Economy & Pedagogy: Laboring to Learn in Camden County, North Carolina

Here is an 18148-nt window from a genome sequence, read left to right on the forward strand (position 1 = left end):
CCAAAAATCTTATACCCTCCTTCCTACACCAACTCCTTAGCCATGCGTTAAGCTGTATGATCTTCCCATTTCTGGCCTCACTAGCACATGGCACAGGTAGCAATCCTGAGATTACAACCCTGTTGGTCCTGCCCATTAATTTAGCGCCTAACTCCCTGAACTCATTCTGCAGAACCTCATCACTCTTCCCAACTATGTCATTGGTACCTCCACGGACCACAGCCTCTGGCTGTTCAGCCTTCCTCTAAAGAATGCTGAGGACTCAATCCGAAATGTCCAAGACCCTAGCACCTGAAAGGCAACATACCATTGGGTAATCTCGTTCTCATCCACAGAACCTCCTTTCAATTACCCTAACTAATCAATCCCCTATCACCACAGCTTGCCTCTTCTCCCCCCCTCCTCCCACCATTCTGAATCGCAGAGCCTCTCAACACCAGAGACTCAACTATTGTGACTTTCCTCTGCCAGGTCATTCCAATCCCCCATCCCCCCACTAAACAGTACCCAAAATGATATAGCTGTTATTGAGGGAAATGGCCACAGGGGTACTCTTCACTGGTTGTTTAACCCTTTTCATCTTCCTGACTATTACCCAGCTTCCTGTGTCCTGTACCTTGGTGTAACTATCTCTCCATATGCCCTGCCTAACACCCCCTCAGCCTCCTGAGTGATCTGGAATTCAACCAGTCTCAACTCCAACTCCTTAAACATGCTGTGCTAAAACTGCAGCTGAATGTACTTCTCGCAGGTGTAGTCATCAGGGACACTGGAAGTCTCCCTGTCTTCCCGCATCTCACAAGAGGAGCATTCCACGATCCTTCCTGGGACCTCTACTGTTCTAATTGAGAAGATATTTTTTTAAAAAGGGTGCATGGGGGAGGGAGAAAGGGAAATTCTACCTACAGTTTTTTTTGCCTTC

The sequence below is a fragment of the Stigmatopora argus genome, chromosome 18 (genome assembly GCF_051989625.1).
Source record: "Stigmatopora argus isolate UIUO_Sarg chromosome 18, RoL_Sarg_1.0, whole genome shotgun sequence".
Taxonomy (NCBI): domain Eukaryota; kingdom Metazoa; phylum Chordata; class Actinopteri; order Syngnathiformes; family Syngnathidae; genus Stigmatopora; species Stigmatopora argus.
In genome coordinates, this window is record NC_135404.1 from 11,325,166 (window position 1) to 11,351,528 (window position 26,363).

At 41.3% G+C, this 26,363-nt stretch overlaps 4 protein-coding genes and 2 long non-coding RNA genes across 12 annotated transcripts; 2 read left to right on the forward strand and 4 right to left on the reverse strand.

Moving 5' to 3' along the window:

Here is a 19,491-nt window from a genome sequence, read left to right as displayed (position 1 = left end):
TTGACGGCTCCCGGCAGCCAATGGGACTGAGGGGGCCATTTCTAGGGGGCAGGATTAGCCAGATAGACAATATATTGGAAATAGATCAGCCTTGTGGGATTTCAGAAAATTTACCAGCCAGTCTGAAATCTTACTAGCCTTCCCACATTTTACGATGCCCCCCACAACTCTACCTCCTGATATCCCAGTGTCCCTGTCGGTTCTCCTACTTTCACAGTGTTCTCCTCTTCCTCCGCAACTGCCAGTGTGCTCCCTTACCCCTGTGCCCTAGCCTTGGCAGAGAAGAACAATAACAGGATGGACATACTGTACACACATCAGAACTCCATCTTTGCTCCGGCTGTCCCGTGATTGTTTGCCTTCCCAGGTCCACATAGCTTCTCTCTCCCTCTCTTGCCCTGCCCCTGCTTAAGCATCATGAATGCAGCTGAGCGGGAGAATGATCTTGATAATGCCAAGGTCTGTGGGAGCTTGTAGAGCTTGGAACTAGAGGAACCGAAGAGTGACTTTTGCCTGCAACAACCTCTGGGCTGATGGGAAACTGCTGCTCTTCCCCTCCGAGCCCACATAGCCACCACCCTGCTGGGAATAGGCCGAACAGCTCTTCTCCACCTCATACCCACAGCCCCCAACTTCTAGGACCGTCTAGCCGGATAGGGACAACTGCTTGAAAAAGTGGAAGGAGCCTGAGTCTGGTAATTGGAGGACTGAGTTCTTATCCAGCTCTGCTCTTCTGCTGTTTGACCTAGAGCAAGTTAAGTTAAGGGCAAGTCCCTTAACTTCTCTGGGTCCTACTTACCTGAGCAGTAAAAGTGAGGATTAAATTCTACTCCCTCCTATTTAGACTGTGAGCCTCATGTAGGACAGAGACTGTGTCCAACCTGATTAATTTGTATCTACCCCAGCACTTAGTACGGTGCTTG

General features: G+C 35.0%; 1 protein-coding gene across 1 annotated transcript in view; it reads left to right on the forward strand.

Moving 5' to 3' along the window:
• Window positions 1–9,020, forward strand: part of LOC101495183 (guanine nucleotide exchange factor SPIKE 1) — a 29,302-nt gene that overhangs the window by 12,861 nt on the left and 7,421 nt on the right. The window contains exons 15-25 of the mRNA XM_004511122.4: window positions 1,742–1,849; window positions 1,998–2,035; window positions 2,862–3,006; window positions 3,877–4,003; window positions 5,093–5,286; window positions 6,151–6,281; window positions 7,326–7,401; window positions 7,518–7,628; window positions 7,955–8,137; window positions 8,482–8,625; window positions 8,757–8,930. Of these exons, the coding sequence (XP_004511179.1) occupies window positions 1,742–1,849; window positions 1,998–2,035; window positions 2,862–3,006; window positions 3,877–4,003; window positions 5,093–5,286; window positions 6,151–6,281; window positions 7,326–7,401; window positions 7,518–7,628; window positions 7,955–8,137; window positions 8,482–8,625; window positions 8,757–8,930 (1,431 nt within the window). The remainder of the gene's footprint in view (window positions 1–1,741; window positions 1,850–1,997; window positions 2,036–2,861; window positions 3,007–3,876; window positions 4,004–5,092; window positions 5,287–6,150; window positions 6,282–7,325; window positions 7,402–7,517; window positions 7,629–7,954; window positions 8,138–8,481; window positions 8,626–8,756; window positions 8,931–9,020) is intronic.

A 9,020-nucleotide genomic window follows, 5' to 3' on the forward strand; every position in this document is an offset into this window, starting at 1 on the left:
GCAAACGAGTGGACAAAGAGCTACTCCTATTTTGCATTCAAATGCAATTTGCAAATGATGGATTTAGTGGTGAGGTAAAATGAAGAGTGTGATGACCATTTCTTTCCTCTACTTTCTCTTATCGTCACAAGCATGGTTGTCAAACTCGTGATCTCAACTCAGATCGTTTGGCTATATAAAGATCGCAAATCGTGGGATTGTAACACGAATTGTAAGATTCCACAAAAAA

This paper explores one interview participant's performances of memory as didactic efforts to resist a diverse range of public memories concerning school segregation and desegregation in rural North Carolina. By exploring Mr. Charlie's narratives, this essay provides critical insight into the articulations between capitalism, education, and white privilege, frayed by local resistant memories and community praxis. Mr. Charlie's memories provide the opportunity to reimagine received traditions of race, education, and equality as marked by alternate forms of economic and social relations. Specifically, he articulates a gray education and gray market, and their place outside of traditional white pedagogy and the capitalist economy. These gray pedagogies and economies present larger implications for the ways race has crossed all of our paths.